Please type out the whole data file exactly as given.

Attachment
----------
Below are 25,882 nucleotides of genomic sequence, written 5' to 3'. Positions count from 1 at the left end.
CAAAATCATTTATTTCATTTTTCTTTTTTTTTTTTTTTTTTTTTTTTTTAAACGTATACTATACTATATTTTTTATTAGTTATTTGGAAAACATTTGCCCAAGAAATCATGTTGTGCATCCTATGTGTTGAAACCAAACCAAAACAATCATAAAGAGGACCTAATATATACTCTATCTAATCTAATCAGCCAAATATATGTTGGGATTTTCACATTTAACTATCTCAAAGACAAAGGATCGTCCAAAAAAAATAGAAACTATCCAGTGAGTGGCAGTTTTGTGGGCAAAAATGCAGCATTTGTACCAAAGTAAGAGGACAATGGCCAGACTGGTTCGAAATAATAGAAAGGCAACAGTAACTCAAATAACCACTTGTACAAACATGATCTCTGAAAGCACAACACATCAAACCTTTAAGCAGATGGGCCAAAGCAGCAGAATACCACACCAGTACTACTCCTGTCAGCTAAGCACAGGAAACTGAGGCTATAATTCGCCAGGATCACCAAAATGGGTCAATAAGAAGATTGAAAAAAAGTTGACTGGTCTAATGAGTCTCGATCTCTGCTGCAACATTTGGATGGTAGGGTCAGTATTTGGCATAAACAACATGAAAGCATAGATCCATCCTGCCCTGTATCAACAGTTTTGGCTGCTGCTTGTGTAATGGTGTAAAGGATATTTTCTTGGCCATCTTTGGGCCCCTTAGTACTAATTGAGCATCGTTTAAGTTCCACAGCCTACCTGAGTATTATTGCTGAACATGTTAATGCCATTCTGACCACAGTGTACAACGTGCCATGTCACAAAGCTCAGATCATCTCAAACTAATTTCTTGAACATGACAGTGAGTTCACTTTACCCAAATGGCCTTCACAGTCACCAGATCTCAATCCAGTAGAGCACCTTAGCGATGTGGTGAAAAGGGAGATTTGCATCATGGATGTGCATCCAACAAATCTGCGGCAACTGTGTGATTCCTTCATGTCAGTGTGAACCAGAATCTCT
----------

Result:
Below are 25,882 nucleotides of genomic sequence, written 5' to 3'. Positions count from 1 at the left end.
CAAAATCATTTATTTCATTTTTCTTTTTTTTTTTTTTTTTTTTTTTTTTAAACGTATACTATACTATATTTTTTATTAGTTATTTGGAAAACATTTGCCCAAGAAATCATGTTGTGCATCCTATGTGTTGAAACCAAACCAAAACAATCATAAAGAGGACCTAATATATACTCTATCTAATCTAATCAGCCAAATATATGTTGGGATTTTCACATTTAACTATCTCAAAGACAAAGGATCGTCCAAAAAAAATAGAAACTATCCAGTGAGTGGCAGTTTTGTGGGCAAAAATGCAGCATTTGTACCAAAGTAAGAGGACAATGGCCAGACTGGTTCGAAATAATAGAAAGGCAACAGTAACTCAAATAACCACTTGTACAAACATGATCTCTGAAAGCACAACACATCAAACCTTTAAGCAGATGGGCCAAAGCAGCAGAATACCACACCAGTACTACTCCTGTCAGCTAAGCACAGGAAACTGAGGCTATAATTCGCCAGGATCACCAAAATGGGTCAATAAGAAGATTGAAAAAAAGTTGACTGGTCTAATGAGTCTCGATCTCTGCTGCAACATTTGGATGGTAGGGTCAGTATTTGGCATAAACAACATGAAAGCATAGATCCATCCTGCCCTGTATCAACAGTTTTGGCTGCTGCTTGTGTAATGGTGTAAAGGATATTTTCTTGGCCATCTTTGGGCCCCTTAGTACTAATTGAGCATCGTTTAAGTTCCACAGCCTACCTGAGTATTATTGCTGAACATGTTAATGCCATTCTGACCACAGTGTACAACGTGCCATGTCACAAAGCTCAGATCATCTCAAACTAATTTCTTGAACATGACAGTGAGTTCACTTTACCCAAATGGCCTTCACAGTCACCAGATCTCAATCCAGTAGAGCACCTTAGCGATGTGGTGAAAAGGGAGATTTGCATCATGGATGTGCATCCAACAAATCTGCGGCAACTGTGTGATTCCTTCATGTCAGTGTGAACCAGAATCTCT